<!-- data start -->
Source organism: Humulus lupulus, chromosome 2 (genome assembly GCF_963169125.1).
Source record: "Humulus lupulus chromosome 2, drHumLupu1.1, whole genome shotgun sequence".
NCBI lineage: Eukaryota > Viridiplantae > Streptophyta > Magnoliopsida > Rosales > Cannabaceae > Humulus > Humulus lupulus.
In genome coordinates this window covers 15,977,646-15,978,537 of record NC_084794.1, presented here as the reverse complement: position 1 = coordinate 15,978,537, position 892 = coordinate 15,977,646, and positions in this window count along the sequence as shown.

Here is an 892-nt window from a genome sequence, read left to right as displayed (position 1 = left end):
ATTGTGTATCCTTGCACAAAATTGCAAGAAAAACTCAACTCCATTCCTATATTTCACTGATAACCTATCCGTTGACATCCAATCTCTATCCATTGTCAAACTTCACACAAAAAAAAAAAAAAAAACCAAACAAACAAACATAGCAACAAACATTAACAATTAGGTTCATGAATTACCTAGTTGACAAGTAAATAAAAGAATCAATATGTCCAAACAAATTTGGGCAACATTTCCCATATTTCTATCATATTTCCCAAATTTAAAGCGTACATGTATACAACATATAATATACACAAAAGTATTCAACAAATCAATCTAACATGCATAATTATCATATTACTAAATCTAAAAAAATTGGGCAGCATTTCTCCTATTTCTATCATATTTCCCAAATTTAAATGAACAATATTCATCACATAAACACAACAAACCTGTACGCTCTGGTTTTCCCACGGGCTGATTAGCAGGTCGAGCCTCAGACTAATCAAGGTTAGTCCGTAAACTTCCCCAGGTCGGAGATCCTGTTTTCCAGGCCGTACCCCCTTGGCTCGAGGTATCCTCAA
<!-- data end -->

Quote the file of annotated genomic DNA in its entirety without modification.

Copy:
Source organism: Humulus lupulus, chromosome 2 (genome assembly GCF_963169125.1).
Source record: "Humulus lupulus chromosome 2, drHumLupu1.1, whole genome shotgun sequence".
NCBI lineage: Eukaryota > Viridiplantae > Streptophyta > Magnoliopsida > Rosales > Cannabaceae > Humulus > Humulus lupulus.
In genome coordinates this window covers 15,977,646-15,978,537 of record NC_084794.1, presented here as the reverse complement: position 1 = coordinate 15,978,537, position 892 = coordinate 15,977,646, and positions in this window count along the sequence as shown.

Here is an 892-nt window from a genome sequence, read left to right as displayed (position 1 = left end):
ATTGTGTATCCTTGCACAAAATTGCAAGAAAAACTCAACTCCATTCCTATATTTCACTGATAACCTATCCGTTGACATCCAATCTCTATCCATTGTCAAACTTCACACAAAAAAAAAAAAAAAAACCAAACAAACAAACATAGCAACAAACATTAACAATTAGGTTCATGAATTACCTAGTTGACAAGTAAATAAAAGAATCAATATGTCCAAACAAATTTGGGCAACATTTCCCATATTTCTATCATATTTCCCAAATTTAAAGCGTACATGTATACAACATATAATATACACAAAAGTATTCAACAAATCAATCTAACATGCATAATTATCATATTACTAAATCTAAAAAAATTGGGCAGCATTTCTCCTATTTCTATCATATTTCCCAAATTTAAATGAACAATATTCATCACATAAACACAACAAACCTGTACGCTCTGGTTTTCCCACGGGCTGATTAGCAGGTCGAGCCTCAGACTAATCAAGGTTAGTCCGTAAACTTCCCCAGGTCGGAGATCCTGTTTTCCAGGCCGTACCCCCTTGGCTCGAGGTATCCTCAA